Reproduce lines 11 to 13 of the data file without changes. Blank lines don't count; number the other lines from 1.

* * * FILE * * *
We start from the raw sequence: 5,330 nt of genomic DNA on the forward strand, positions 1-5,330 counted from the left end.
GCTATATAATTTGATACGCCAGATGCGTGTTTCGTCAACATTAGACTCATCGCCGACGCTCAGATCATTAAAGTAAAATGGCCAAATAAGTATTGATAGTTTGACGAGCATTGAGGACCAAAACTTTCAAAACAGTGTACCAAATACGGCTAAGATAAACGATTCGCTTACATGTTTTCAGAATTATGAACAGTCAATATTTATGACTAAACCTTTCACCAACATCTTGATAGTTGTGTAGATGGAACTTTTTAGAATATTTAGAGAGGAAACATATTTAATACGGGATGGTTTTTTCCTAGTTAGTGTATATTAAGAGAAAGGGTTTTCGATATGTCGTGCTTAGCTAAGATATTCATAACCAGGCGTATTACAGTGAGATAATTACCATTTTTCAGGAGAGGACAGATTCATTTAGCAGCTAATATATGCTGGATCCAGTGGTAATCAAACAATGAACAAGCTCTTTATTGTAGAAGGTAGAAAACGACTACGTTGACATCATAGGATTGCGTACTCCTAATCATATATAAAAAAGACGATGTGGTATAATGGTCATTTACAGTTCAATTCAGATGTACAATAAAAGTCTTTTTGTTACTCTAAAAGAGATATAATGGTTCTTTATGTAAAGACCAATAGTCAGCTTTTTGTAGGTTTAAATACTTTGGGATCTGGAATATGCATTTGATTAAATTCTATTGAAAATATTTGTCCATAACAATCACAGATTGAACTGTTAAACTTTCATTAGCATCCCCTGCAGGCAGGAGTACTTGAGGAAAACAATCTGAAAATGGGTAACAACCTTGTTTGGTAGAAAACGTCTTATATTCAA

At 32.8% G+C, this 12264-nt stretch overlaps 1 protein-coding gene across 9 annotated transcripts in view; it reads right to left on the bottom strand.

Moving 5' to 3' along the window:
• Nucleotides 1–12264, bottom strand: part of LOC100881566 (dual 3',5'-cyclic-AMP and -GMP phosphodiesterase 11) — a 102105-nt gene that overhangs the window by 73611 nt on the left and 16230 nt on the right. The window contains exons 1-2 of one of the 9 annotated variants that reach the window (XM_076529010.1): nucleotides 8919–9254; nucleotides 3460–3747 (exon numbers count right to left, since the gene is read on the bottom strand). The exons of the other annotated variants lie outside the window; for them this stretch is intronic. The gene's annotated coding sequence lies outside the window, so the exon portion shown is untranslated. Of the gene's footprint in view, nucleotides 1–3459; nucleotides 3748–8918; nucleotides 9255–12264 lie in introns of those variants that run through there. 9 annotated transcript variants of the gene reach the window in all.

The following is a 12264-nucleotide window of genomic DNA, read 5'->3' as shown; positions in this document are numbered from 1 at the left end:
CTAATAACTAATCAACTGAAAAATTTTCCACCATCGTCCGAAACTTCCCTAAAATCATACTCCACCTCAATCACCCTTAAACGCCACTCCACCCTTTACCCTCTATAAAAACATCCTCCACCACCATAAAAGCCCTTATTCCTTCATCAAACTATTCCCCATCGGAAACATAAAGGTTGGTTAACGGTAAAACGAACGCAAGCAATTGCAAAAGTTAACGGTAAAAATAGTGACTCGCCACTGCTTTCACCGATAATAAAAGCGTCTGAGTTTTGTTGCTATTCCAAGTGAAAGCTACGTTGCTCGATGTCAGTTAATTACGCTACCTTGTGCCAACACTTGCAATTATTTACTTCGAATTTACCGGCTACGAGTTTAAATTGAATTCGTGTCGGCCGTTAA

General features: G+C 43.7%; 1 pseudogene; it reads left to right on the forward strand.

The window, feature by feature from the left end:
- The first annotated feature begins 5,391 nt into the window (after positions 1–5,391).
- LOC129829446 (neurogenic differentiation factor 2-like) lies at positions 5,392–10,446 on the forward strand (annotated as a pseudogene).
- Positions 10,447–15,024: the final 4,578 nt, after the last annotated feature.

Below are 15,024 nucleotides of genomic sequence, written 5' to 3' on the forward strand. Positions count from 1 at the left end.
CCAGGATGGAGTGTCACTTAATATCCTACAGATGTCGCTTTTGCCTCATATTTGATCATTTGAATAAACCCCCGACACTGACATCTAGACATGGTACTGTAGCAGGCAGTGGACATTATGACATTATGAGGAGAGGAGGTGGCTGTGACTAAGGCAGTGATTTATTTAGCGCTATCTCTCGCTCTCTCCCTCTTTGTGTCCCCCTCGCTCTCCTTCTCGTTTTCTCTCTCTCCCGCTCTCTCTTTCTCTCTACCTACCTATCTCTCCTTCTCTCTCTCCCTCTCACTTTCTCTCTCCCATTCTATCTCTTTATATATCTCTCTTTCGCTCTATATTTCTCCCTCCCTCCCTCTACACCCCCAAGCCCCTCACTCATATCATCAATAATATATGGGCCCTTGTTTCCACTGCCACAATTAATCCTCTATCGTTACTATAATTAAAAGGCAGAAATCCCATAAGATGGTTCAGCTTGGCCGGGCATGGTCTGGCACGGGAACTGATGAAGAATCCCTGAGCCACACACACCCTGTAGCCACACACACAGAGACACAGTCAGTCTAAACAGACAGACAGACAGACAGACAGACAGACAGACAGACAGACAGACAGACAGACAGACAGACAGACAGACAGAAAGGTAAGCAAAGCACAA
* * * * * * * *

- LOC129829446 (neurogenic differentiation factor 2-like) lies at positions 5,392–10,446 on the forward strand (annotated as a pseudogene).
- Positions 10,447–15,024: the final 4,578 nt, after the last annotated feature.

Below are 15,024 nucleotides of genomic sequence, written 5' to 3' on the forward strand. Positions count from 1 at the left end.